Another poet, Statius, mentions that the villa was not only a place of leisure but also a place of retreat from the ruling regime. During the time of Statius, the ruling emperor did not treat roman elites kindly and hence it was unwise to build your villa in the imperial capital (ACKERMAN, 1995 p.9). Pliny the Younger also characterizes life in the villa in many of his letters; it is clear from what he wrote that he valued his time at the villa. At the villa, he felt relief since he was free from the demands of Rome and hence he had time to concentrate on productive intellectual pursuits.

Most villas were built in the countryside or on lake shores away from city life thus highlighting the fact that ancient Romans considered time away from city life a luxury. However, Roman elites were required to attend private and public events such as sports in the city so that they could interact with other people in the spirit of public concord (Toner, 1995, p.127). As such, most Romans felt an obligation to be present at public events including games and executions. Even so, the Roman elites were inclined to be dismissive and judgmental in regards to Romans in lower social classes whether it was during work or play. For this reason, roman elites felt that it was necessary to preserve time and space where they could indulge in other forms of leisure that differentiated them from the commoners.

The style of leisure that an individual engaged in was key to establishing an upper-class identity. For the Roman elites, the villa provided a form of leisure that could only be afforded by high ranking individuals. The villa was associated with peace and quiet as well as time for the civilized Romans to engage in literary pursuits and intellectual exchanges. Even so, the villa did not provide a total escape from the life in the city. Most villas had numerous social demands such as mass entertainment which was usually noisy (HUSKINSON, 2015 p.250). Further, some villas were constructed close to amphitheaters used for entertainment; this was done to allow for visits and also for the inhabitants of the villa to view games from a safe distance. Viewing games from afar reinforced the inhabitant’s sense of calm.

Conclusion

Therefore, according to the ancient views, leisure is a combination of peace, calm and quiet away from the city life. Leisure is also seen as a distinguishing characteristic between common people and the wealthy, educated Romans. As such, to achieve a luxurious life, roman elites had to ensure that they spent time in a serene environment; more so, the experience had to be unique in that common people could not afford it.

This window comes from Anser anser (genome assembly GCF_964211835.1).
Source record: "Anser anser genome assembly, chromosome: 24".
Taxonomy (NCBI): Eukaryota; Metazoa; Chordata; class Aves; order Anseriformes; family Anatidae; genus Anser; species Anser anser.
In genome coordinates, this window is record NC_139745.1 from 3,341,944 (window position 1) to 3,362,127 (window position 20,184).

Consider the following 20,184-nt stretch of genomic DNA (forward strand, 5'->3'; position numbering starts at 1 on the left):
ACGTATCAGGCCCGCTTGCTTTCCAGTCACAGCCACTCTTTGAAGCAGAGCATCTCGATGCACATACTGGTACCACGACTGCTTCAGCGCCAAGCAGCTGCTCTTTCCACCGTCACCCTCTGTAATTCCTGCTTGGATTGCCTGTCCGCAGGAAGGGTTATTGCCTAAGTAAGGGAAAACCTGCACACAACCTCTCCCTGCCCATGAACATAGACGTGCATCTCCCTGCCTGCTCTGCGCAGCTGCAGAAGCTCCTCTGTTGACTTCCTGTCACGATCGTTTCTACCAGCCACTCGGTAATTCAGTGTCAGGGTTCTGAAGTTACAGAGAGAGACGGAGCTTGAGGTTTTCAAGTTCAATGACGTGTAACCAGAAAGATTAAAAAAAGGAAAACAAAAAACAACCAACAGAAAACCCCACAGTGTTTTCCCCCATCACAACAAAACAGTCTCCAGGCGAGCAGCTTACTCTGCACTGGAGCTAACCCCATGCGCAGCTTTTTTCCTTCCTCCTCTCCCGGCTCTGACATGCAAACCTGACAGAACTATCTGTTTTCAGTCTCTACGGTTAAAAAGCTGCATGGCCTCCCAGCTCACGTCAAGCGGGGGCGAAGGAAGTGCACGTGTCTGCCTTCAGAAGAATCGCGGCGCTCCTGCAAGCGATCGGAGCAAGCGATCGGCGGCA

In conclusion, the inhabitants and designers of Roman villas interacted with natural landscapes to facilitate leisure. For instance, villas were built on hilltops or seashores which enhanced the feeling of calmness. The villa also had unique and luxurious additions such as fountains, pools, and baths which could not be afforded by the common people. Further, villas incorporated landscaped gardens into their design thus facilitating the enjoyment of nature. Strategically placed balconies also promoted the enjoyment of nature by the inhabitants of the villa.

References

ACKERMAN, J. S. (1995). The villa: form and ideology of country houses : with 213 illustrations, including 71 drawings. London, Thames and Hudson.

Gardens, H., On, W., & us, S. (2017). Explore Gardens South. Chiswick House & Gardens. Retrieved 2 December 2017, from http://chiswickhouseandgardens.org.uk/house-gardens/the-gardens/explore-gardens-south/#cascade

HUSKINSON, J. (2015). Roman strigillated sarcophagi: art and social history. Oxford, Oxford Univ. Pr.

Marzano, A. (2007). Roman villas in Central Italy. Leiden [u.a.]: Brill.

MARZANO, A. (2007). Roman villas in central Italy: a social and economic history. Columbia studies in the classical tradition, v. 30. Leiden, Brill.

McDowall, C. (2017). An Ancient Roman Villa – A Cultural Ideal of Rural Life Pt 2. The Culture Concept Circle. Retrieved 2 December 2017, from https://www.thecultureconcept.com/an-ancient-roman-villa-a-cultural-ideal-of-rural-life-pt-2

TONER, J. P. (1995). Leisure and ancient Rome. Cambridge, Polity.

Vanessa B. G. (2017). The Idea and Invention of the Villa | Essay | Heilbrunn Timeline of Art History | The Metropolitan Museum of Art. The Met’s Heilbrunn Timeline of Art History Retrieved 2 December 2017, from https://www.metmuseum.org/toah/hd/villa/hd_villa.htm